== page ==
Derrick Dunn

Derrick Dunn

Dumb Money is a fun rags to riches

Director Craig Gillespie returns to the true story genre for his eighth film, Dumb Money, from MGM Pictures. The film’s screenplay, based on Ben Mezrich’s 2021 book The Antisocial Network, chronicles the GameStop short squeeze of January 2021 and hails from Lauren Schuker Blum and Rebecca Angelo.

The film showcases a star-studded cast, such as Paul Dano, Pete Davidson, Vincent D’Onofrio, America Ferrera, Nick Offerman, Anthony Ramos, Sebastian Stan, Shailene Woodley, and Seth Rogen. Dumb Money introduces us to Keith Gill (played by Dano) and his wife, Caroline (played by Woodley).

Keith works as a financial analyst in Brockton, Massachusetts, but he is not wealthy. During his free time, he regularly visits the subreddit r/WallStreetBets and shares his thoughts about the stock market through live streams on YouTube under Roaring Kitty. Unfortunately, Keith faces criticism from his brother Kevin (played by Davidson), who belittles his YouTube content as nerdy and worthless. Despite his efforts, Keith struggles to support his family.

We also meet two of Keith’s followers, struggling nurse Jennifer Campbell (Ferrera) and GameStop store clerk Marcos (Ramos). On the other side of the country, wealthy Steve Cohen (D’Onofrio), Kenneth C. Griffin (Nick Offerman), and Gabe Plotkin (Seth Rogen) are underestimating the value of Gamestop stock. The characters share a collective F Bomb when the stock hits an all-time high.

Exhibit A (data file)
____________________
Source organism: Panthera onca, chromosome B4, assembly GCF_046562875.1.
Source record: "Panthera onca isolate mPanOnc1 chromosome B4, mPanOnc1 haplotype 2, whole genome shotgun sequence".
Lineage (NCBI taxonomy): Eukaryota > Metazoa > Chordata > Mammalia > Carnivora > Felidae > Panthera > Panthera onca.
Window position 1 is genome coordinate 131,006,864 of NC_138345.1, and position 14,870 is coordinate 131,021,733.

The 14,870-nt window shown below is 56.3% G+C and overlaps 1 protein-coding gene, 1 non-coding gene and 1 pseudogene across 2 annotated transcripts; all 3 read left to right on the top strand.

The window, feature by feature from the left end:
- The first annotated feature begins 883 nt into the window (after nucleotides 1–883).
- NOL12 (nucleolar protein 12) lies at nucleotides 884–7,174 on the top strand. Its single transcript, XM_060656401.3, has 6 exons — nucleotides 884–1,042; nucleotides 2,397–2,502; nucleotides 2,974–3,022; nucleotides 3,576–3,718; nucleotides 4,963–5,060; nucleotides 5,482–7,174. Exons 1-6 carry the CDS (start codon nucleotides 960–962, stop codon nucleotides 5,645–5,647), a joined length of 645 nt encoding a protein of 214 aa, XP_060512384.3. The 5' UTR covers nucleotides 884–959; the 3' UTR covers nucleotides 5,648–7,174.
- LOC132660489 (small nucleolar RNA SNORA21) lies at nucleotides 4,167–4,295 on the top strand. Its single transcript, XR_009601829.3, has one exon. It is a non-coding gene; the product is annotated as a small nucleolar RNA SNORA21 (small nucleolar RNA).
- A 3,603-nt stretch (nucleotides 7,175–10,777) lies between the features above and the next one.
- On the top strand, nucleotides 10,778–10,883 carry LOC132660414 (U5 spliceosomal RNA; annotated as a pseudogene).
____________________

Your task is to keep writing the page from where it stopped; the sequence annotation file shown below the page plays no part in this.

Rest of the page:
The film then takes us back to see how we got to this moment. In the simplest of terms, Dumb Money is a financial comical David vs. Goliath tale. We all remember the true story of everyday people who flipped the script on Wall Street and got rich by turning GameStop into a hot commodity.

One of the film’s strengths is that it focuses on a stock tip becoming a movement and everyone getting rich. Using the angle of composite characters such as the ones played by Ferrara and Ramos adds a humanized layer to the story, and almost one can relate to their choices. Similarly, Paul Dano’s Keith Gill is an everyman you want to root for. The script paints his character as an unbrashed individual who just liked a stock. Pete Davidson and Shailene Woodley also offer solid supporting work.

As for Vincent D’Onofrio, Seth Rogen, and Nick Offerman, as the billionaires fighting back find their worlds turned upside down, all three offer solid support with the script wisely choosing to turn their characters into overzealous tyrants. I must credit Sebastian Stan’s A1 performance as Vlad Tenev, as it’s another solid villain turn.

Never overstaying its welcome, Dumb Money cashes out as an entertaining depiction of real-life stock hijinks that profoundly impacted the industry.

Final Grade: B

Dumb Money is in theaters now.

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Dumb Money is a fun rags to riches